Psalm clxv. (Lauda anima.)
Notes & Commentary:
Of, &c. This addition of the Septuagint intimates that these prophets would thus exhort the people to trust in
Providence, and to prefer his service before worldly cares. See Psalm cxxxvi. (Worthington) --- They might compose this psalm
after Cyrus had revoked the permission to build the temple, (ver. 2., and 1 Esdras i. 3., and iv. 4.) as the following psalms
seem all to have been sung at the dedication of the walls. (Calmet) --- This might be the case, but the titles afford but
a slender proof, and David might write this to excite himself and people to confide in God. --- In my. Hebrew begins
here the second verse, with the answer of the soul to the prophet's invitation. It is immortal, and promises always
to praise the Lord. (Berthier)
Children. Hebrew, "sons of Adam." The greatest prince is of the same frail condition as other men. He is not always
willing, nor able to save. He must die, and all his projects cease. (Haydock) --- If we could have depended on any, Cyrus
seemed to be the person. Yet he has been deceived, and now forbids the building of a temple. We must, however, be grateful
for the liberty which we enjoy by the goodness of God. (Calmet) --- In one Son of man (Christ) we may trust; not because he
is the Son of man, but because he is the Son of God. (St. Augustine) (Worthington)
Forth. From the body, which shall be consigned to the earth from which it was taken, Ecclesiastes xii. 7. --- And
he. Man, (Calmet) or each of the princes, (Haydock) with respect to the body. (Worthington) --- It does not refer to the
spirit, which in Hebrew is feminine. (Calmet) --- It is the want of faith, which causes people to confide in great
ones, rather than in Providence. (St. Augustine) --- Thoughts. Projects of ambition, &c. (Calmet)
Truth. Houbigant, "his truth," and promises. (Haydock) --- The disposition of Cyrus towards the Jews had changed, in
consequence of some false insinuations of their enemies. --- Wrong. The Babylonians have been, and the Samaritans will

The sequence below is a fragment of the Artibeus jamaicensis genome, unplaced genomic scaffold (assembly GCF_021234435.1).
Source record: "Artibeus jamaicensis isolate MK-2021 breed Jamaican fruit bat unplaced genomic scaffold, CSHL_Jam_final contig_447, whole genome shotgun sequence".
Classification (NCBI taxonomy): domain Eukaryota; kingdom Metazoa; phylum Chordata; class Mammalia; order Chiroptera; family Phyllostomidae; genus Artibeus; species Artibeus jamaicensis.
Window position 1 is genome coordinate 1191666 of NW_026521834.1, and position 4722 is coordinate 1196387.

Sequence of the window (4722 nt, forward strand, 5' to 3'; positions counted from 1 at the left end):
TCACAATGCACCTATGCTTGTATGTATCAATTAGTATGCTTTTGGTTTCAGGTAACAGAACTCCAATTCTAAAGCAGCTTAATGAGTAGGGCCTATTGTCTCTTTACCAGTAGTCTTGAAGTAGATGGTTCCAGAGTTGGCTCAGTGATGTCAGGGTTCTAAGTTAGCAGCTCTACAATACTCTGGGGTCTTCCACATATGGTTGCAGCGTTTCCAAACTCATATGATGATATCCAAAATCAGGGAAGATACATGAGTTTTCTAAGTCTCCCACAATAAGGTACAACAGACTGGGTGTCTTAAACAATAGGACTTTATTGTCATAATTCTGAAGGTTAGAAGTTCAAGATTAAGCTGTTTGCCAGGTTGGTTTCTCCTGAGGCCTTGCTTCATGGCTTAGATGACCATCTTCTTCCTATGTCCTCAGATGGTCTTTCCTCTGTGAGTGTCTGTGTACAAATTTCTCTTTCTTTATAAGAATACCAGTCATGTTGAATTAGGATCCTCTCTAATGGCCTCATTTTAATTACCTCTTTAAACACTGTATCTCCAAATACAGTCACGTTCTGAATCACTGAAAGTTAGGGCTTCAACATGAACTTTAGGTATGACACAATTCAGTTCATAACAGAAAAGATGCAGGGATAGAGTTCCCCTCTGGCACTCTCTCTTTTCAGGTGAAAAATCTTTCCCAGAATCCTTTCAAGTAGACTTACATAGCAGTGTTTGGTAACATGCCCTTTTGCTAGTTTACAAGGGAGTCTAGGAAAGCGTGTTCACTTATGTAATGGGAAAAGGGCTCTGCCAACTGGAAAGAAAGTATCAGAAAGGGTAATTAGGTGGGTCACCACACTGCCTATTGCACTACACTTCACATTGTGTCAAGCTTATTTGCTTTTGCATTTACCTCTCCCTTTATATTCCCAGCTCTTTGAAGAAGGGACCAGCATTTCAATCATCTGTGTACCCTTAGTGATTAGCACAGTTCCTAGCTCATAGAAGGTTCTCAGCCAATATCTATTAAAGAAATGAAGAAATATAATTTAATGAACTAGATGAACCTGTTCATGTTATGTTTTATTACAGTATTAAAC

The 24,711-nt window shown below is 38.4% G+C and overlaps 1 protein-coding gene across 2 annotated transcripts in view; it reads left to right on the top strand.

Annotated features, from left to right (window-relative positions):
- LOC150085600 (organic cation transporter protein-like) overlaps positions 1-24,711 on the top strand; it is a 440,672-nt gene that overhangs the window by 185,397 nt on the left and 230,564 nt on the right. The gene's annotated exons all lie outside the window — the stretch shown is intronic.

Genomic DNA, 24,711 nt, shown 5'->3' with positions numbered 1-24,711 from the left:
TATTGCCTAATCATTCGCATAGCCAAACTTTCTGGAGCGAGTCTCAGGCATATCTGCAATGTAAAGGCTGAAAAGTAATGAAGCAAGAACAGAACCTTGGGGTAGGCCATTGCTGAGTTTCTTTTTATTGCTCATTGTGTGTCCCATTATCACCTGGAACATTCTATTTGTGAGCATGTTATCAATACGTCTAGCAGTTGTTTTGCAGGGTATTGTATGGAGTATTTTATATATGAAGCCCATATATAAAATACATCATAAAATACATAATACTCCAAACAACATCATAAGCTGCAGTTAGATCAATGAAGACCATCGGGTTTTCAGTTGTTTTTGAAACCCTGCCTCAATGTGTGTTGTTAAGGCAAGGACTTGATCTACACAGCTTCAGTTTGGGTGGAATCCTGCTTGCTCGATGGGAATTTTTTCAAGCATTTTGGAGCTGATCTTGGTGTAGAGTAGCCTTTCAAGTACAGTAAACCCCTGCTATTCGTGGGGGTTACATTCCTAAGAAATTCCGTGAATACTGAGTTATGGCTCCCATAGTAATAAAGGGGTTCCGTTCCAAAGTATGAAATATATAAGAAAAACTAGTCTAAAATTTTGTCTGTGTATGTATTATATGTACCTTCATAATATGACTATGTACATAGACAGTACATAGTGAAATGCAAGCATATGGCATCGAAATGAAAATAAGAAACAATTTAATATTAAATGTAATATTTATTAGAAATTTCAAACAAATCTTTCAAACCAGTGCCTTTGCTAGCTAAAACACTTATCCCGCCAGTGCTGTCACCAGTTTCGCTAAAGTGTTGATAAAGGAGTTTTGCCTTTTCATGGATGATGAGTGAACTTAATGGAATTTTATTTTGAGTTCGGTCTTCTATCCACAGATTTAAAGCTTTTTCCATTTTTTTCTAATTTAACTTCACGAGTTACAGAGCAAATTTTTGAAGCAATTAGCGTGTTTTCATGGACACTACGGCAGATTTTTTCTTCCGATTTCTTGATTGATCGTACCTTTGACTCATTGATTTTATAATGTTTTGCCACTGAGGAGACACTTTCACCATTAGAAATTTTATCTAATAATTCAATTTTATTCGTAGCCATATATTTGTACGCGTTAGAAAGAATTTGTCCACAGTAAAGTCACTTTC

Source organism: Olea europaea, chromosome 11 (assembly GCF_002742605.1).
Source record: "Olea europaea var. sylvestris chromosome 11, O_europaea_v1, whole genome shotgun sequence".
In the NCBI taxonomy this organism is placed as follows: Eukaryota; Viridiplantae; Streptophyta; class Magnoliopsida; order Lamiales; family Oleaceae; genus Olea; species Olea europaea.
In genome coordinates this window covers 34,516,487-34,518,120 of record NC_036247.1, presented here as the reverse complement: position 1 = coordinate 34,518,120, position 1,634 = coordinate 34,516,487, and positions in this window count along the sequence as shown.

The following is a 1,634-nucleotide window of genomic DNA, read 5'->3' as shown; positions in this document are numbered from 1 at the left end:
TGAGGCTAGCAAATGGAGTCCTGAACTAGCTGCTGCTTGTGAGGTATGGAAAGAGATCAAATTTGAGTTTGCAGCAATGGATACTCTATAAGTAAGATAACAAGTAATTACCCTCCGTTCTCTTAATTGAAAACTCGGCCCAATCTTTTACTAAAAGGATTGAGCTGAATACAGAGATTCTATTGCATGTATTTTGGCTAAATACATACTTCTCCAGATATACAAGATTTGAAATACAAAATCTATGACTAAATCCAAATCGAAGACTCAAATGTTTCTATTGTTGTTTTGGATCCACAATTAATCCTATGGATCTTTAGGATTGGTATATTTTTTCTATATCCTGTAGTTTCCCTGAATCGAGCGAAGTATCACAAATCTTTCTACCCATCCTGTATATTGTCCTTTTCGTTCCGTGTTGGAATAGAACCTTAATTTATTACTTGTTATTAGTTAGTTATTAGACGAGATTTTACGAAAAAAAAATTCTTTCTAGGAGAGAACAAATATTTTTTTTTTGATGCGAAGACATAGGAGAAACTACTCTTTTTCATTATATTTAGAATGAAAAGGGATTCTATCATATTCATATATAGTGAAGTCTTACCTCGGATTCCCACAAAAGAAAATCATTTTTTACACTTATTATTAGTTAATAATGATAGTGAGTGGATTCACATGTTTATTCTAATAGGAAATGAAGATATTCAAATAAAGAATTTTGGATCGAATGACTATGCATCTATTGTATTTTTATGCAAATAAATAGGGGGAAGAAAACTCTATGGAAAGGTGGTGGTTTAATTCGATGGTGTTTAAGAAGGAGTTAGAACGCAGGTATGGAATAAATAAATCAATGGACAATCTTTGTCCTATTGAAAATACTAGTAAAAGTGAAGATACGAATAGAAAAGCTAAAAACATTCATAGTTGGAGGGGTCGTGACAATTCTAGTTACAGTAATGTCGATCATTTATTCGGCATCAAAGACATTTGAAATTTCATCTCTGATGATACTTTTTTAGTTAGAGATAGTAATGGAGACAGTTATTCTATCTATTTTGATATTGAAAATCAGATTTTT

be, punished. --- Fettered. We may hope to be freed from the dominion of the Persians. (Calmet)
Enlighteneth. Hebrew, "openeth the eyes." Septuagint, "gives wisdom to the blind." Many of these favours seem
to be understood in a spiritual sense, and allude to the times of Christ, when these miracles were performed. (Berthier) (Isaias
xxxv. 5., and Matthew xi. 5. (Calmet)
Strangers. He charges his people to be compassionate towards such, Exodus xxii. 21., and James i. 27. (Berthier) ---
We have been captives, Psalm cxii. 9. --- Sinners, who have calumniated us, ver. 7. (Calmet)
Sion. Figure of the true Church. God is now more attached to Sion than to any other place. (Berthier) --- He lives
for ever, and therefore alone deserves our confidence. (Calmet) --- Generation. Hebrew adds, "Alleluia," which we have
in the next title, as the psalm also begins with the same word. (Haydock)
Bible Text & Cross-references:
We are not to trust in men, but in God alone.
1 Alleluia, of Aggeus and Zacharias.
2 Praise *the Lord, O my soul, in my life I will praise the Lord: I will
sing to my God as long as I shall be.
Put not your trust in princes: 3 in the children of men, in whom there
is no salvation.
4 His spirit shall go forth, and he shall return into his earth: in that
day all their thoughts shall perish.
5 Blessed is he who hath the God of Jacob for his helper, whose hope
is in the Lord, his God: 6 *who made heaven and earth, the sea, and all things that are in them.
7 Who keepeth truth for ever: who executeth judgment for them that suffer
wrong: who giveth food to the hungry.
The Lord looseth them that are fettered: 8 the Lord enlighteneth the
The Lord lifteth up them that are cast down: the Lord loveth the just.
9 The Lord keepeth the strangers, he will support the fatherless and
the widow: and the ways of sinners he will destroy.
10 The Lord shall reign for ever: thy God, O Sion, unto generation and
2: Psalm cxliv. 2.
6: Acts xiv. 14.; Apocalypse xiv. 7.